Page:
By way of example, the interface module 101-1 may be a PCIe interface module and the interface module 101-2 may be an SGMII interface module. The PCIe interface module 101-1 transmits an identifier to the dynamically configurable device 110. The identifier identifies the PCIe interface module 101-1 as a PCIe interface transport layer and also selects the protocol running on top of the interface transport layer, e.g., PCIe/NVMe. The dynamically configurable device 110 according to an embodiment includes a connector configured to receive the identifier, and at least one SerDes (FIGS. 3 and 4) configured to drive a selected interface from among a plurality of interfaces based on the identifier received by the connector. In response to the identifier identifying a first interface (e.g., PCIe), the SerDes drives the first interface. Driving the first interface causes the dynamically configurable device to present as a first type of device (e.g., a PCIe device). In response to the identifier identifying a second interface, the first SerDes drives the second interface. Driving the second interface causes the dynamically configurable device to present as a second type of device. Similarly, the SGMII interface module 101-2 transmits an identifier, which identifies the SGMII interface module 101-2 as an SGMII interface, to the dynamically configurable device 110. Of course, the interface modules 101 are not limited to the interface modules described above and a module or switch for any interface may be used. In this way, a dynamically configurable device according to an embodiment may permit a system designer to take advantage of the positive aspects of at least two different interfaces simultaneously.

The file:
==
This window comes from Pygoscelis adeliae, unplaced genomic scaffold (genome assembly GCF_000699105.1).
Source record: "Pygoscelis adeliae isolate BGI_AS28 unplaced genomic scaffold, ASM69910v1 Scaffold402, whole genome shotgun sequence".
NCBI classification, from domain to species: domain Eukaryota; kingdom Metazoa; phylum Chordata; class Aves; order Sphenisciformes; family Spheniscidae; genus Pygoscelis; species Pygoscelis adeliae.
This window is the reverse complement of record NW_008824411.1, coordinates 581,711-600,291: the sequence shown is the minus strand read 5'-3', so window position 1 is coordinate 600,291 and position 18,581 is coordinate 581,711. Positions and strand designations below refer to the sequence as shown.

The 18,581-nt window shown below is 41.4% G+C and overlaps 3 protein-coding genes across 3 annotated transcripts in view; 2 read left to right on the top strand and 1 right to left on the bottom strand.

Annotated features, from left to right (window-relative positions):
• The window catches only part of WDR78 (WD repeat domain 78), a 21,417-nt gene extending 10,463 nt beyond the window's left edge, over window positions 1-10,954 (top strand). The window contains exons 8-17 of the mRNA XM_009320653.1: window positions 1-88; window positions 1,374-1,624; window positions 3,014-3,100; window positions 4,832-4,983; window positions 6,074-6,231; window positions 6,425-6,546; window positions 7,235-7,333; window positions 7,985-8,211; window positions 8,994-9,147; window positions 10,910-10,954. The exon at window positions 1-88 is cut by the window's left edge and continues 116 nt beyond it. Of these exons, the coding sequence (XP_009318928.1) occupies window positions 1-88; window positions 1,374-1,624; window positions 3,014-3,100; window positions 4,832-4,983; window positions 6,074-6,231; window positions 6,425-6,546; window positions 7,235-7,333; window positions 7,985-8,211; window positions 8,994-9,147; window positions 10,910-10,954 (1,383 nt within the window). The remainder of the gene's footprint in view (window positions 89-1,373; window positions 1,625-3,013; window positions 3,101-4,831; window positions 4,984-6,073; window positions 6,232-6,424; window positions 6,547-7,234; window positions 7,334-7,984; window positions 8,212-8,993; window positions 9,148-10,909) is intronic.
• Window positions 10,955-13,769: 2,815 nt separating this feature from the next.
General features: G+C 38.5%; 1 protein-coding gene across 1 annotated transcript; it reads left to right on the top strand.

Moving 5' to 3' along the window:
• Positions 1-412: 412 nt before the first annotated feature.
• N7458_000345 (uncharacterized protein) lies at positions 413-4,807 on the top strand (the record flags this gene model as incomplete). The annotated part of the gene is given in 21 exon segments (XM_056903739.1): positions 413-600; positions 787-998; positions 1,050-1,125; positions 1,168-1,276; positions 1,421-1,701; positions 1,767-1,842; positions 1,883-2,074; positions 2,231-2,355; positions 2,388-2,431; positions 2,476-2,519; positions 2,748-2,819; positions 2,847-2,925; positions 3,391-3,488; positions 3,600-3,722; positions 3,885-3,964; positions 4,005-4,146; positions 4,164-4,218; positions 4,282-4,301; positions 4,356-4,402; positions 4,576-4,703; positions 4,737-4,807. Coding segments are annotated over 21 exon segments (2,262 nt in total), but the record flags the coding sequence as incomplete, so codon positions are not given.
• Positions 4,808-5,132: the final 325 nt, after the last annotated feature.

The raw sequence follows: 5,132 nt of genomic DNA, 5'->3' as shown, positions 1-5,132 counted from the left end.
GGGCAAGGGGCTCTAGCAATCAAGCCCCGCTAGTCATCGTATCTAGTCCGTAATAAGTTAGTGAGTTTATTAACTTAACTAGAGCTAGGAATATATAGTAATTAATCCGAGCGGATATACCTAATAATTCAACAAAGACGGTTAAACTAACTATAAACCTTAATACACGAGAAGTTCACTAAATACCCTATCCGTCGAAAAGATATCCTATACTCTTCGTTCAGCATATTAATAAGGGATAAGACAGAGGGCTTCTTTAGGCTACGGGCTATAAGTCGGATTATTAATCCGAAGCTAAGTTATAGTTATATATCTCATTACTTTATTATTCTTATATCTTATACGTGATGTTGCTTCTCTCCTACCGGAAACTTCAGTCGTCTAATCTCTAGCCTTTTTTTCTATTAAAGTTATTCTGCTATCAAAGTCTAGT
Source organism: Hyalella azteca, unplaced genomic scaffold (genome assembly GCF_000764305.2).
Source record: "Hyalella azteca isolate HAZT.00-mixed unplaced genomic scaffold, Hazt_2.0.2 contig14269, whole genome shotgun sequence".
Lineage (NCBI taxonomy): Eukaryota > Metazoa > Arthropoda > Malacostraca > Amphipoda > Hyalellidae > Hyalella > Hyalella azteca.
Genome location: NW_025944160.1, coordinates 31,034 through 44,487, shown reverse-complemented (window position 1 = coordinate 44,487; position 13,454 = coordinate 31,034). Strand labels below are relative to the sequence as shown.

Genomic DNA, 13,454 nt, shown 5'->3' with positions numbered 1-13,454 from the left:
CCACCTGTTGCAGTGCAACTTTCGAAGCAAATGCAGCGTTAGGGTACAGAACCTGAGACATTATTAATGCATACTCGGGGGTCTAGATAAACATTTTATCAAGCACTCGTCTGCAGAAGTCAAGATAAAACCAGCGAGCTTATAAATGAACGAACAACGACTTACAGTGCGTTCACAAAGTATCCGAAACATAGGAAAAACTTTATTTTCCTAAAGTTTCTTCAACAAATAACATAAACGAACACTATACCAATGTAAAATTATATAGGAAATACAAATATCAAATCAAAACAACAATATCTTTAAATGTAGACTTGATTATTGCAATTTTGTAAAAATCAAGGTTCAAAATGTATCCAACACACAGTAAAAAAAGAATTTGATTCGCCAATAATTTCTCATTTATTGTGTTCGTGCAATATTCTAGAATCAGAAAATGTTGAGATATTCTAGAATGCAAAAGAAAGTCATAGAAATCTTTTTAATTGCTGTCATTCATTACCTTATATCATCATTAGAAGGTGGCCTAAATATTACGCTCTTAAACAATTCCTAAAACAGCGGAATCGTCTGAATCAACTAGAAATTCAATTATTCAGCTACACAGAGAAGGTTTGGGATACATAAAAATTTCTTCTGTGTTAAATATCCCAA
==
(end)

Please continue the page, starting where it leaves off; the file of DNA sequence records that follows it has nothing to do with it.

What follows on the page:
FIG. 2 shows an Ethernet interface module 201-1 and a PCIe interface module 201-n. The Ethernet interface module 201-1 includes a first port P1, a second port P2, and sideband interfaces SB1 and SB2. The PCIe interface module 201-n includes a third port P3 and a fourth port P4, and sideband interfaces SB3 and SB4. The first port P1 is connected to a first port of the dynamically configurable device 210-1 through the backplane interconnect 205. The second port P2 is connected to a first port of the dynamically configurable device 210-n through the backplane interconnect 205. The third port P3 is connected to a second port of the dynamically configurable device 210-1 through the backplane interconnect 205. The fourth port P4 is connected to a second port of the dynamically configurable device 210-n through the backplane interconnect 205. In response to the dynamically configurable device 210-1 being connected to the backplane interconnect 205, the Ethernet interface module 201-1 outputs an identifier from a sideband interface dedicated to the selection functionality or the test-and-select method commences; depending on the implementation. If the test-and-select method commences, then the dynamically configurable device self-configures as described above. On the other hand, if an identifier is output from an interface module, then the identifier causes the dynamically configurable device to automatically drive an Ethernet interface. Similarly, in response to the dynamically configurable device 210-1 being connected to the backplane interconnect 205, the PCIe interface module 201-n outputs an identifier from a sideband interface SB3. The identifier is received by the dynamically configurable device 210-1 and causes the dynamically configurable device to automatically drive a PCIe interface. A similar protocol is followed for each dynamically configurable device and interface module that is connected with the backplane 205.